The video capture market has seen a boom in recent years. With the rise in social media, the advances in video sharing and accessibility of consumer-friendly capture hardware, Let's Play clips, video walkthroughs and gameplay commentaries have become a distinct part of the gaming community, leading to video capture companies like Roxio, Elgato, Hauppauge and Blackmagic launching an increasing amount of hardware aimed specifically towards gamers.
Until now, of course, hobbyist footage and home-produced gameplay videos could only be recorded via the use of such additional hardware. But by Christmas, that won't be the case.
With the arrival of next-gen consoles, video sharing will soon become an integral part of console functionality thanks to the direct integration of video capture technology into both PlayStation 4 and - reportedly - Microsoft's next-generation Xbox.
But by circumventing the need to purchase additional hardware to capture and upload gameplay footage, does the integration of share functionality in next-gen consoles pose a significant risk to the companies behind the existing capture solutions?
"We believe that the next-gen consoles will rather help than harm us," Elgato's PR director Lars Felber tells VideoGamer.com. "From what we've seen so far, there [is] no reason to assume the next Xbox and the next PlayStation wouldn't work with [the firm's current hardware solution] Elgato Game Capture HD. Therefore, we're just as excited as anyone else about the new consoles and the games they will facilitate."
Elgato has quickly become one of the major players in the video capture industry owing to the release of the Elgato Game Capture HD last year, one of the few commercial capture boxes to feature retroactive 'Flashback Recording' - a feature expected to be included in PS4.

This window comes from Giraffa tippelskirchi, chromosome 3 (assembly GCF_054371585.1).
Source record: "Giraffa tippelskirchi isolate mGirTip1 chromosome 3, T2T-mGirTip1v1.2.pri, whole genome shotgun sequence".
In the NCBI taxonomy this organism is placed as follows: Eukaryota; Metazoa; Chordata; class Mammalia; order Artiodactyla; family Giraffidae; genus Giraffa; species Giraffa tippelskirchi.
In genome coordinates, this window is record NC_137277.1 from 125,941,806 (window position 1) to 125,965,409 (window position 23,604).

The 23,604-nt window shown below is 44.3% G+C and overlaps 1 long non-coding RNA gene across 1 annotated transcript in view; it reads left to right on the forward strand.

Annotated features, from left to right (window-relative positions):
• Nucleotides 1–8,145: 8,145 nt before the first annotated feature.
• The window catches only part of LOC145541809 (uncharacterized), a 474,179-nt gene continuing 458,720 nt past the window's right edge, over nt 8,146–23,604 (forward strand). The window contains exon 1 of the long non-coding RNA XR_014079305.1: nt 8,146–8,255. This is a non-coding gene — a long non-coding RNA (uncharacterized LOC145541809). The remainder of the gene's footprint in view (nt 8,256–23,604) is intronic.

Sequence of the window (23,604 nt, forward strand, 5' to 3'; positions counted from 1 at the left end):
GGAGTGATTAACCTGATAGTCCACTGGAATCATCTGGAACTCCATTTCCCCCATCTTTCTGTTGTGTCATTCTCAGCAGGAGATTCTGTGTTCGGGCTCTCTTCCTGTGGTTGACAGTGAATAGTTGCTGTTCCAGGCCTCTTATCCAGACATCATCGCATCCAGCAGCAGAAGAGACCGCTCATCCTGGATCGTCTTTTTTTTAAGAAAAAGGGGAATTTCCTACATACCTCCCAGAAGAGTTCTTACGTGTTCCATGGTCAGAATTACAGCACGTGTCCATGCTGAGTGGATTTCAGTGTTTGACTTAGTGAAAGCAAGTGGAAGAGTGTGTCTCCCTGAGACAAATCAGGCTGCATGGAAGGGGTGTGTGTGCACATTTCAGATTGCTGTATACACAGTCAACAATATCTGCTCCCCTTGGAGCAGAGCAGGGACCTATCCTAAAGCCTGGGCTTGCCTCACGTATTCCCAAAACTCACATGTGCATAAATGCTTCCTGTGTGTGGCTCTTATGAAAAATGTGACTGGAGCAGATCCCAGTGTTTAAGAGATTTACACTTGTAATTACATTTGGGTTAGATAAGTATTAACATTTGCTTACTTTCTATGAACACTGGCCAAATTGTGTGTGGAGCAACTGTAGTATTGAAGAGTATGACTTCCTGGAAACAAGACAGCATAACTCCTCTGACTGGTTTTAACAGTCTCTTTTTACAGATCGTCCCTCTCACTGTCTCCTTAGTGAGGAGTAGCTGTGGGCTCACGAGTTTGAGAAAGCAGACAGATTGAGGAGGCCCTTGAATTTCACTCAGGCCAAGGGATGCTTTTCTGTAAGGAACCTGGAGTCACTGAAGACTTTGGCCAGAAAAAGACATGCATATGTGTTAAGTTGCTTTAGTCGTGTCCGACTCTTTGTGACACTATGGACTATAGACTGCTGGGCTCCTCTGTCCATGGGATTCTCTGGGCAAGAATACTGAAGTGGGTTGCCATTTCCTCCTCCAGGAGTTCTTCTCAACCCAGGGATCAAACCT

But the firm's positivity towards Microsoft and Sony's technology is perhaps unexpected - and Felber's response possibly missing the point. After all, both platform holders (if rumours about Microsoft's next console are to be believed, at least) are effectively elbowing out companies like Elgato, eradicating the need for specialist video capture hardware by developing their own solutions to video sharing.
Nevertheless, Felber believes that bespoke video capture hardware will still have the upper hand over the technology included in next-gen consoles. He claims that Sony and Microsoft's technologies will be significantly more restricted than traditional capture hardware, and that the increased exposure to video sharing could actually help promote Elgato's business to customers looking for more advanced video editing solutions.
"Since everybody can now share by pressing the share button, more people will be drawn to advanced solutions like ours," Felber continues. "[Sony & Microsoft's] new consoles will both limit gamers to a specific ecosystem, while Elgato Game Capture HD will always keep you in full control of your gameplay footage."
Sony has yet to publicly discuss PlayStation 4's 'Share' functionality in any particular depth, including how much control users will have over their recorded videos or the restrictions on editing them, but it has announced partnerships with Facebook and uStream for sharing highlights and streaming gameplay.
"The fact that these players are thinking about this space really is a testament to how popular game play sharing and video has become," says Roxio product manager Michel Yavercovski. "However, it's early days and they've really provided little detail about what they're actually going to offer or how limited the capabilities may be.
"Capturing video with your console is an interesting concept, but we know that the real creativity and magic comes when users get to edit and produce something truly unique."
Both Roxio and Elgato, then, appear to be relying on the hope that Sony and Microsoft's steps into video sharing may be relatively primitive, leaving advanced video editing and sharing solutions to video recording experts like themselves.
"Showing off your gameplay is one aspect, but there's much more than that," Yavercovski continues. "Many of the hottest trends right now (like Machinima) are about creative movie making... We're confident that Roxio's expertise in video editing and creative digital media will keep us at the top for users who want to create something that's subscriber and share worthy."
Elgato and Roxio both plan to launch new products across their gaming lines in the future, they tell us, with Elgato specifically targeting a release in the second half of 2013 for its next big product, along with new software features for the current Elgato Game Capture HD.
But despite appearing optimistic about the future, whether the companies' future products will prove to be as relevant as their existing counterparts remains to be seen.
"We think the gaming experience is all about sharing," adds Felber. "As the company that is spearheading this trend, we love that Microsoft and Sony agree with us."